A federal study released this month show that those like Gray prepared for the Tea Party launch more than a decade ago. Former Vice President Al Gore published a column below. Both Gore and his father, a late Tennessee senator, came under attack for money-making after their federal terms. The issue is always with us.
On the bright side, we can take solace in signs of concern, good intentions, and good deeds. Gray, like his late father, helps lead many civic groups.
Recently, I came across a call for reform and good citizenship authored by Lynn Forester de Rothschild, the New Jersey-born wife of Sir Evelyn de Rothschild, a leader of the two-century-old global banking family. Under the theme How we must stop the greed and corruption that threaten to destroy the American Dream, she wrote that she and her husband “believe that greed and corruption in the City and on Wall Street have understandably shaken the faith of countless millions who have been excluded from the very same system that brought me security and success. Evelyn and I worry that the resulting pessimism – even cynicism – about our economic system is undermining its very existence.”
“Indeed, according to one recent survey by the Boston Consulting Group,” she continued, “only 21 per cent of Americans and 28 per cent of Britons believe their children will have a better life than them. This could lead to any number of negative consequences. In an effort to bring the best to the system, I am co-chairing a new international group, “the Henry Jackson Initiative For Inclusive Capitalism” that is trying to showcase several immediate and permanent solutions from the private sector. In our first working paper, available at henryjacksoninitiative.org, we have highlighted several private sector efforts to improve education, support small and medium businesses and to bring back a bedrock sense of ethics and civics. I don’t want to destroy the system. I want to balance the freedom that has brought me a wonderful life with personal responsibility. That is the only way to save capitalism for the sake of a future generation of girls who have dreams.”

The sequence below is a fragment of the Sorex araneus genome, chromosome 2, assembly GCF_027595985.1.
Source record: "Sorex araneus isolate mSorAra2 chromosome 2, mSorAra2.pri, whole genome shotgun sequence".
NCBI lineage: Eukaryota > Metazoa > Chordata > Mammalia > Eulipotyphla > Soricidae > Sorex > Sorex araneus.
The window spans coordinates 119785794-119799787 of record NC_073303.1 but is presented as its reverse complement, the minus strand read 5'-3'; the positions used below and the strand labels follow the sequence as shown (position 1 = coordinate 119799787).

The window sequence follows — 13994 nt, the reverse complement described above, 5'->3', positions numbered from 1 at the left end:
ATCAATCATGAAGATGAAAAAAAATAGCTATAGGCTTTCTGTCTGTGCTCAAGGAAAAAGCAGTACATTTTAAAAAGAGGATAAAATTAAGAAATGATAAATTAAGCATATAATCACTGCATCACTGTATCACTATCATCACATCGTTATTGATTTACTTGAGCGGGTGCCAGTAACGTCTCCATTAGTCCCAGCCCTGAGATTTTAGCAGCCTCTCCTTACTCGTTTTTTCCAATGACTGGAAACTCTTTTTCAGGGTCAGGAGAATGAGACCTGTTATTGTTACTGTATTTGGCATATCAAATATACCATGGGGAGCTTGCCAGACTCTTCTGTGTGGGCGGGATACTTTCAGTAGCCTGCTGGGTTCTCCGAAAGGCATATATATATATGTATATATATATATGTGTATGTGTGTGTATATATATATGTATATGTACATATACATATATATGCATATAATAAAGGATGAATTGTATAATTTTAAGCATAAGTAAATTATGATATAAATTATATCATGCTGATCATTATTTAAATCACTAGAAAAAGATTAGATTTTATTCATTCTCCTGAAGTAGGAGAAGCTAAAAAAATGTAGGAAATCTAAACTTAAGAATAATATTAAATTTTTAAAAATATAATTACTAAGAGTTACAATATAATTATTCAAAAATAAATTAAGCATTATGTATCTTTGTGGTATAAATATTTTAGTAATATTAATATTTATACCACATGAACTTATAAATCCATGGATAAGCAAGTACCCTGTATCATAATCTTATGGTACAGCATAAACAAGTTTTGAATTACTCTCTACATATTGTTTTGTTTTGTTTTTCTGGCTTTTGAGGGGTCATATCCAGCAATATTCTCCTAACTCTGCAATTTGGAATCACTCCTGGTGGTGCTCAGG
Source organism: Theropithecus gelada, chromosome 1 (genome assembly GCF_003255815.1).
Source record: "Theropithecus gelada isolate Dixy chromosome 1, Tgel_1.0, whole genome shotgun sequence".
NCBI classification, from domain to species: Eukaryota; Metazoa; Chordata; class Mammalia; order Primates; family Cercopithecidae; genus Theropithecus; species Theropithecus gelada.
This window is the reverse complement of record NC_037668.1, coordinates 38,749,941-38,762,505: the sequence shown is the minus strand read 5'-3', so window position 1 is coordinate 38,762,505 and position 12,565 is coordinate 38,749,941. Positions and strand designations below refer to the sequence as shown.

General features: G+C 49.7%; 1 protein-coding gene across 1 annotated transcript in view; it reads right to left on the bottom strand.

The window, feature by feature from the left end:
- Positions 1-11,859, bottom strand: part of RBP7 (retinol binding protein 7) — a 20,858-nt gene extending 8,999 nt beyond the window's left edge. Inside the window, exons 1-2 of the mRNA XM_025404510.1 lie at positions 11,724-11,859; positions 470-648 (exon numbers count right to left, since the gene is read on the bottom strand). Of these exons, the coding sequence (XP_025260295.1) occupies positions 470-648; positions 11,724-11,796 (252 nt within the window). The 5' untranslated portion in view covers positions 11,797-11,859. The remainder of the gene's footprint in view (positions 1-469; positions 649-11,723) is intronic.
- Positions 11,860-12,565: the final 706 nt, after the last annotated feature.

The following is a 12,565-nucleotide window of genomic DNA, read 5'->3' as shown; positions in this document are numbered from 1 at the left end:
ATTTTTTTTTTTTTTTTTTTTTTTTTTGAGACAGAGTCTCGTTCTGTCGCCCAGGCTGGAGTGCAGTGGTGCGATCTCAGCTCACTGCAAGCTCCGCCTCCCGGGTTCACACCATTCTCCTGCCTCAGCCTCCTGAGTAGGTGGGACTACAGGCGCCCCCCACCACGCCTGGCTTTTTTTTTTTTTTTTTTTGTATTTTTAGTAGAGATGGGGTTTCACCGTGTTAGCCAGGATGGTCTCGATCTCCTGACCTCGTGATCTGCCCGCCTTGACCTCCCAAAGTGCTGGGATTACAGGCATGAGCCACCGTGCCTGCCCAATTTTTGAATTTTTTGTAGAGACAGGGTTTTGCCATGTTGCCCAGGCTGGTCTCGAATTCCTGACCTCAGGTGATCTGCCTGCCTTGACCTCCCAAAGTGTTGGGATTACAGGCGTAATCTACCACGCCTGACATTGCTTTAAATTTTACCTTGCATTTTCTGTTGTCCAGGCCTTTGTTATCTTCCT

We shall see whether that kind of initiative results in worthy reforms or to convoluted processes that steer reform energies into dead ends. I suspect it will do both, much like volunteers for both the Tea Party and Obama campaigns have found.
In the meantime, I took a break from writing this to enjoy a slice of non-soylent pizza garnished with pepperoni that contains no horse meat (to my knowledge). Who knows how long that will last if we lay off more meat inspectors as if they were just as disposable as air traffic controllers, manufacturing sector, or postal workers.
Trying to look on the bright side, I saw in today’s paper that one writer described her native region as “too small to be a republic and too large to be an insane asylum.”
Let’s hope that description remains for one place, not the whole country.